This Associated Press article on the growing influence of the Iranian-backed Popular Mobilization Force (PMF or Hashed al Shaabi) is a must read. The Long War Journal has warned about the danger of the Popular Mobilization Force since it was established in the summer of 2014 after the Islamic State broke the Iraqi military and police.
The Long War Journal reported from the beginning that the Popular Mobilization Force is dominated by Iranian-supported militias such as Asaib Ahl al Haq, Hezbollah Brigades, Badr Brigades, and Sadr’s so-called “Peace Brigades,” as well as offshoots like Saraya Khorasani, Harakat al Nujaba, Kata’ib Imam Ali, Sayyed al Shuhada, while being directed by Iranian Qods Force pawn Abu Mahdi al Muhandis.
Despite these facts, the US military has – either directly or indirectly – aided the PMF and by extension, Iran, by launching airstrikes while the PMF was on the offensive, and sent weapons to Iraq that are then funneled by the government to the PMF.
The AP article is important because it neatly summarizes how the PMF has grown to become a dominant force in both Iraqi politics as well as in the military sphere. Iraqi officials are now worried that the PMF will supplant the military and government, as the Islamic Revolutionary Guards Corps did in Iran. A militia commander was even quoted stating that the PMF wishes to model itself after the IRGC:
“We want to be a third power in Iraq,” alongside the army and police, al-Jazaeery [the commander of Saraya Khorasani] said. “Why can’t the Hashd be like the Revolutionary Guard in Iran?”
An excerpt of the AP article is below. Note that Iraqi militias are currently fighting in Syria, militia commanders have threatened to attack US forces in Iraq and beyond and said they would overthrow Iraq’s government if ordered to do so by Iran’s supreme leader, while the militias have attacked and intimidated Iraqi minorities. From the AP:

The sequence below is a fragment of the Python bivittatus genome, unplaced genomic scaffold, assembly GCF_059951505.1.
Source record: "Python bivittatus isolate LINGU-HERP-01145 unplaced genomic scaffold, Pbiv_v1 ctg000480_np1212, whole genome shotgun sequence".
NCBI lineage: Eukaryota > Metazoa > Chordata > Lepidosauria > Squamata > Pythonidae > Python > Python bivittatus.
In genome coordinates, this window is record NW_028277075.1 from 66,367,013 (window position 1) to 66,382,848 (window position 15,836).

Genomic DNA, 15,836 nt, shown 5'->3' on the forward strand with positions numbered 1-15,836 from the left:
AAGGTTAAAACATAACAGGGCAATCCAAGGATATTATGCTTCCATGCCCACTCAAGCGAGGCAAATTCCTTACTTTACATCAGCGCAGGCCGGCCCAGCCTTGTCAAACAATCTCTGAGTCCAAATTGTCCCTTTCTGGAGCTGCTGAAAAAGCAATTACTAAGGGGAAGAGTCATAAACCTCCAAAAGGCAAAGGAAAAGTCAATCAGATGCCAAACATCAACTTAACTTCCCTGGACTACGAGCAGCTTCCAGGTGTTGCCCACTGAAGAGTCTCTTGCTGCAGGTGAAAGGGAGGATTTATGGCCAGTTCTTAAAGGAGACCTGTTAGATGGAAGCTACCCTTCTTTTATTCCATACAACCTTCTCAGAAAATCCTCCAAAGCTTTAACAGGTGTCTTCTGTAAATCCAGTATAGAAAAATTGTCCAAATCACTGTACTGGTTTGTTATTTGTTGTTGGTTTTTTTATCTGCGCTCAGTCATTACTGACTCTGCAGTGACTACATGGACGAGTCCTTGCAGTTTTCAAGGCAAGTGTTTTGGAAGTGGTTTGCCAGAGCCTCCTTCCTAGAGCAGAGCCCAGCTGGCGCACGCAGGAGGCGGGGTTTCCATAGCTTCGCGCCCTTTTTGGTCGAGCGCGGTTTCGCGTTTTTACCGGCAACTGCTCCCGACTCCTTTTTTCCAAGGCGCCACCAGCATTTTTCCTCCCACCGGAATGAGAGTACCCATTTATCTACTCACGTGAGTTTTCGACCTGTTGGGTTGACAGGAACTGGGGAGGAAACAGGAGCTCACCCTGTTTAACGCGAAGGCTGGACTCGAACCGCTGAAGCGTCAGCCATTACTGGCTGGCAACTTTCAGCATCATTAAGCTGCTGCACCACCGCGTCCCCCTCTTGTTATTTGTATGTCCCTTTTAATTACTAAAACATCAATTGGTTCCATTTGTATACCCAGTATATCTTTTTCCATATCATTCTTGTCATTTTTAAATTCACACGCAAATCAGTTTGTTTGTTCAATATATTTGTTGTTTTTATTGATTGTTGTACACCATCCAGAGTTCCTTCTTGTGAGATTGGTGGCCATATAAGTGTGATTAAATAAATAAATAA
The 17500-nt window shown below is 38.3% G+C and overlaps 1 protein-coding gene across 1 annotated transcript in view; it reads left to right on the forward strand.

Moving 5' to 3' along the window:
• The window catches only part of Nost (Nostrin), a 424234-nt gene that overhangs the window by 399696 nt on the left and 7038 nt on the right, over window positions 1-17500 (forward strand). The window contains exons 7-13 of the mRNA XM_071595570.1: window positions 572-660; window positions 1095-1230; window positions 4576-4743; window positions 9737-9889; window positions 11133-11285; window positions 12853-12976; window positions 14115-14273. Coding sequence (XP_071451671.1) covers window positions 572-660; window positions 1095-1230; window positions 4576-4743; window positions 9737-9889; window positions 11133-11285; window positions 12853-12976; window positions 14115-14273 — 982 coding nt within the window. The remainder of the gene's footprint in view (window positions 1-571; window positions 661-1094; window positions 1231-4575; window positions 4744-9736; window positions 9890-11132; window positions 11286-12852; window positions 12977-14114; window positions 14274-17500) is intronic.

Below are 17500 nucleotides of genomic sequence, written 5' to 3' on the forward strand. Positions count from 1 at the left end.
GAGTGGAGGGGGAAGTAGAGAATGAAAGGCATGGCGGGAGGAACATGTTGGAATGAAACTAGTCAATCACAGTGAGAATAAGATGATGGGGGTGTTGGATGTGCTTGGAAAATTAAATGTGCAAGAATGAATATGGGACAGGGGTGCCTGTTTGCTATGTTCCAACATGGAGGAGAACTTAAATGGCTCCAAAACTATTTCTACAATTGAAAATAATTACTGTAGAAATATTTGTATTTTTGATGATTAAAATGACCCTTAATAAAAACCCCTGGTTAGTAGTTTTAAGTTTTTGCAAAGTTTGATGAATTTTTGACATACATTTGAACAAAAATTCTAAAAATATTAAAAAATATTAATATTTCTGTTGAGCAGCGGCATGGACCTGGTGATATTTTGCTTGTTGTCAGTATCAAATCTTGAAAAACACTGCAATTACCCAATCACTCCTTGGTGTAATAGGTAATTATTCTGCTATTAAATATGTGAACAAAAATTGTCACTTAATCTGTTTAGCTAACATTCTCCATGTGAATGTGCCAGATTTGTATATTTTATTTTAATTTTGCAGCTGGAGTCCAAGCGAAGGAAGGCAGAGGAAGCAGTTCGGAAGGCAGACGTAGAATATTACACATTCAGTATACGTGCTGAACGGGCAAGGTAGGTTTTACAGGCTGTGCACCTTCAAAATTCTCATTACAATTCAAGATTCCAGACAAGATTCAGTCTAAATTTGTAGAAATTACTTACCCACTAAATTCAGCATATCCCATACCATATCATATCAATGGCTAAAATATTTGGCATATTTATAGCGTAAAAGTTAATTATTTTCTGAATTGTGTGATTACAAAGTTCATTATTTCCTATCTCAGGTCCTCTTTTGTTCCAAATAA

Two top generals warned that the army could eventually come to blows with the militias, known collectively as the “Hashd,” Arabic for “mobilization.”
“They (the militias) have now infiltrated the government and are meddling in politics,” said Ali Omran, commander of the army’s 5th Infantry Division and a veteran of numerous battles against IS. “I told the Hashd people that one day I and my men may fight them.”
The more than 50 Shiite militias in Iraq have between 60,000 and 140,000 fighters, according to estimates from the government and the Hashd itself. They are backed by tanks and weapons, and have their own intelligence agency, operations rooms and court of law.
The larger militias, like Asaib Ahl al-Haq, the Hezbollah Brigades, Badr and the Peace Brigades, have been in place since soon after the 2003 ouster of Saddam Hussein. They are linked to political parties, effectively forming armed branches for politicians.
But the ranks of the militias swelled dramatically after IS overran nearly a third of Iraq in the summer of 2014 and Grand Ayatollah Ali al-Sistani, Iraq’s top Shiite cleric, called on able-bodied males to fight IS. At the time, tens of thousands turned out.
Those same militias now want to remain a permanent, independent armed force and are resisting attempts to integrate them into the military or police, the AP found from interviews with more than 15 government officials, army generals and militia leaders and visits to Tikrit and Samarra, Sunni-majority areas where the militias now hold power. The militias insist they have earned a special status, pointing to the 5,000 militiamen killed and 16,000 wounded fighting IS.
“Those who sacrificed more are entitled to more,” said Hamed al-Jazaeery, head of the al-Khorasani Brigades militia. “What is written with blood cannot be removed. It is not ink on paper.”
Al-Jazaeery wears the black turban of a cleric and the camouflage fatigues of a fighter. The walls of his office are adorned with photos of the leader of Iran’s Islamic Revolution, Ayatollah Ruhollah Khomeini, and its current supreme leader Ayatollah Ali Khamenei. Other photos show al-Jazaeery posing with Iranian Gen. Qassem Suleimani, the powerful Revolutionary Guard figure who helped organize the Iraqi militias against IS.
“We want to be a third power in Iraq,” alongside the army and police, al-Jazaeery said. “Why can’t the Hashd be like the Revolutionary Guard in Iran?”
The model of the Revolutionary Guard, often cited by militia leaders, would be a dramatic change for Iraq’s militias. In Iran, the Guard is an elite force independent of — and better armed than — the military, tasked with “protecting” the Shiite cleric-led power structure. It is effectively a state within a state, rivaling the political strength of Iran’s supreme leader.
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